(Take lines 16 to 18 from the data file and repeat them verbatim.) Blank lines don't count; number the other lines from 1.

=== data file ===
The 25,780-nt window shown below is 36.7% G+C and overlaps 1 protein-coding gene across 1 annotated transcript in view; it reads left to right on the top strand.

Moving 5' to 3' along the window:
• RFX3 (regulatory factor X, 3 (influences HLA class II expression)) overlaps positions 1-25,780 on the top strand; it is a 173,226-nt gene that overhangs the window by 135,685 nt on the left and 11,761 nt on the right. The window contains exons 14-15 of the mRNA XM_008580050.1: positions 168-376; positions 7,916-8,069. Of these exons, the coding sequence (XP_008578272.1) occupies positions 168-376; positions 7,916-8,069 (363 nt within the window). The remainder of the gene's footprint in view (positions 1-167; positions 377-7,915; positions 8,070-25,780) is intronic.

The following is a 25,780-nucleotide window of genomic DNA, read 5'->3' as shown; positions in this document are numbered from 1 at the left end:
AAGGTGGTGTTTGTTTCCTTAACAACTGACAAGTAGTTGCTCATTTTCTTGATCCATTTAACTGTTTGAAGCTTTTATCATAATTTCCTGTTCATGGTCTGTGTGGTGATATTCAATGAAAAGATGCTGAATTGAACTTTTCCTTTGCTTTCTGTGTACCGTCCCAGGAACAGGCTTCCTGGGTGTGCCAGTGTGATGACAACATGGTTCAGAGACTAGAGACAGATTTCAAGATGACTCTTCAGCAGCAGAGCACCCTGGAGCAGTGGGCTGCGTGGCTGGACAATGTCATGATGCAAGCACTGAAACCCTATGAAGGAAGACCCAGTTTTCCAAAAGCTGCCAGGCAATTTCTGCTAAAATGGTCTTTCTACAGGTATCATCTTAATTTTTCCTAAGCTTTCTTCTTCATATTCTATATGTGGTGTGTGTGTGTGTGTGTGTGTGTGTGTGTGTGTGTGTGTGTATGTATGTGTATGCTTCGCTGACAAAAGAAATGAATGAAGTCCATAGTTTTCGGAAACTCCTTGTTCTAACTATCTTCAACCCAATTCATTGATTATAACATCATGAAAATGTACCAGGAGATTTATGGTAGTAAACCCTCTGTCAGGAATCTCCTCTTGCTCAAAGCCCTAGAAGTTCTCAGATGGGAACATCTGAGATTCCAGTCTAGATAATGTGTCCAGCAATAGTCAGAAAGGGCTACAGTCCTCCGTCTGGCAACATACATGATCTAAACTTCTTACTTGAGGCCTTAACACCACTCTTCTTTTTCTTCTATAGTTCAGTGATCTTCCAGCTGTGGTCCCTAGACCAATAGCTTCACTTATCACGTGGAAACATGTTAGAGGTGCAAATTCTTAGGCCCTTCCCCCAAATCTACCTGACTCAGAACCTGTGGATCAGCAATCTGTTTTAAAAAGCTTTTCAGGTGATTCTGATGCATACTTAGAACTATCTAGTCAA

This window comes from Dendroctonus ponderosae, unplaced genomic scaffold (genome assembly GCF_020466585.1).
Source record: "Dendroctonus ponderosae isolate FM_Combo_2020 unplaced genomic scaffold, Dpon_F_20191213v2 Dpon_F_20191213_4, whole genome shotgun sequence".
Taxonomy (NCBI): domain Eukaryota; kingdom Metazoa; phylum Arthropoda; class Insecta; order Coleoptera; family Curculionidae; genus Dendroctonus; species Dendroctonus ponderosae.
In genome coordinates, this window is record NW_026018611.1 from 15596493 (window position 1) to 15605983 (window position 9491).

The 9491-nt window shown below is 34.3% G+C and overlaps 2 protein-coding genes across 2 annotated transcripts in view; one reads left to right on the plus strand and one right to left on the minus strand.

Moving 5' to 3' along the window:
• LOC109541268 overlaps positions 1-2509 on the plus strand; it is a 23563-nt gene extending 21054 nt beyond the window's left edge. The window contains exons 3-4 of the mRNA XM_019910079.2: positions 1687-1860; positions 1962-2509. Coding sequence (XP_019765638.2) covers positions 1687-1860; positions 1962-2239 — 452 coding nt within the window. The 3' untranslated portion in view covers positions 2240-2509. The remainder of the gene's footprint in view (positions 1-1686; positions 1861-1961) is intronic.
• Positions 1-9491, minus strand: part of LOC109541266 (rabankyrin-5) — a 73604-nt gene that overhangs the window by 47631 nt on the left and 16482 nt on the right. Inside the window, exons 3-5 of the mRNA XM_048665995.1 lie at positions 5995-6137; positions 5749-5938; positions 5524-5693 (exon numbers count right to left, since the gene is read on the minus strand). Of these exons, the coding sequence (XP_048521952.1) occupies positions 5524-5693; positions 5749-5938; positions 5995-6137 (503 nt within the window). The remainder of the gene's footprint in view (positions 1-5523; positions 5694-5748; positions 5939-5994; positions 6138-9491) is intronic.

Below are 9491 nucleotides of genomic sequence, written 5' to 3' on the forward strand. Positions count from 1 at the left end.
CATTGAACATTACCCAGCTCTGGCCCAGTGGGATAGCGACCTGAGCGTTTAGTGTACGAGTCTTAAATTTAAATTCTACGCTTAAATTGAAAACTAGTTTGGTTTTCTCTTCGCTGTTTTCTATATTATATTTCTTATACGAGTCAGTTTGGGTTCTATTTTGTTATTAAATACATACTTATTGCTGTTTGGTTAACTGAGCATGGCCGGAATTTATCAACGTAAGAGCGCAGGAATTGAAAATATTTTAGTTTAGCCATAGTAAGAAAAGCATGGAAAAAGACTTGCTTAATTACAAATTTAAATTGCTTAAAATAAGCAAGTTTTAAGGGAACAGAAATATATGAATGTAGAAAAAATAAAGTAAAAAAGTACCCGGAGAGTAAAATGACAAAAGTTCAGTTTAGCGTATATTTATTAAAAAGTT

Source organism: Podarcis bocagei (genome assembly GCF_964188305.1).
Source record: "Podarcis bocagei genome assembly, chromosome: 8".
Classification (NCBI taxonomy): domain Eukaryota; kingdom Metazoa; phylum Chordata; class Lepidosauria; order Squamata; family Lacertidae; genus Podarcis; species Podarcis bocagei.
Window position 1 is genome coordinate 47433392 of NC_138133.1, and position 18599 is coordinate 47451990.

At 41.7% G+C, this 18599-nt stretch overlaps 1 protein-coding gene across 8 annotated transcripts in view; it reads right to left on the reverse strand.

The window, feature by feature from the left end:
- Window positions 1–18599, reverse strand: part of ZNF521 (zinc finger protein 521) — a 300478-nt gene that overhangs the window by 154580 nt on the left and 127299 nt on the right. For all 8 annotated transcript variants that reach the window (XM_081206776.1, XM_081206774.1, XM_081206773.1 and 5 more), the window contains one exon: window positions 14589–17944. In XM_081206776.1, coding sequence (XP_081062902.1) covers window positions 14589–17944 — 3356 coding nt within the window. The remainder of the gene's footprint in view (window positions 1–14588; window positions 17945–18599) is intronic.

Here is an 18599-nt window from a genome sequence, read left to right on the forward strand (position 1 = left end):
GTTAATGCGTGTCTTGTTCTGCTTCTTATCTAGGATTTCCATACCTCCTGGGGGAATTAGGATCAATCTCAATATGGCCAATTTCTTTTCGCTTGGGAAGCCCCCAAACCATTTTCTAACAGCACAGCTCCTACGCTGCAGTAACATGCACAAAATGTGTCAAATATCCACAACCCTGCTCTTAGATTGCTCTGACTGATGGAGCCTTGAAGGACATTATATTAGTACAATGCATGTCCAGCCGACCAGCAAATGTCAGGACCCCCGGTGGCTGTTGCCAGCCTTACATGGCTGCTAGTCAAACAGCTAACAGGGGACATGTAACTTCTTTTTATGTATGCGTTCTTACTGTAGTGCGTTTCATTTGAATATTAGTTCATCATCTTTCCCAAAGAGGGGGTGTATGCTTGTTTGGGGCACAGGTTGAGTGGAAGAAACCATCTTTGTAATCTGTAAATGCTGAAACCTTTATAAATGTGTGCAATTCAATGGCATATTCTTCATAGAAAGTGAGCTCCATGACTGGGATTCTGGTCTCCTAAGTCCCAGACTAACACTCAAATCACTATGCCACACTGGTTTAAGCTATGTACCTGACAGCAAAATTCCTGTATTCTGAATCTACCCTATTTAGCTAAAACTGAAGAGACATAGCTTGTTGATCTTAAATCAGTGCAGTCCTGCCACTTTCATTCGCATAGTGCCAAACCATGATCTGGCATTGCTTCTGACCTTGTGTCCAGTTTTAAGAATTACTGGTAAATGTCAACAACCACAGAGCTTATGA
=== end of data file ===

Source organism: Podarcis bocagei (genome assembly GCF_964188305.1).
Source record: "Podarcis bocagei genome assembly, chromosome: 8".
Classification (NCBI taxonomy): domain Eukaryota; kingdom Metazoa; phylum Chordata; class Lepidosauria; order Squamata; family Lacertidae; genus Podarcis; species Podarcis bocagei.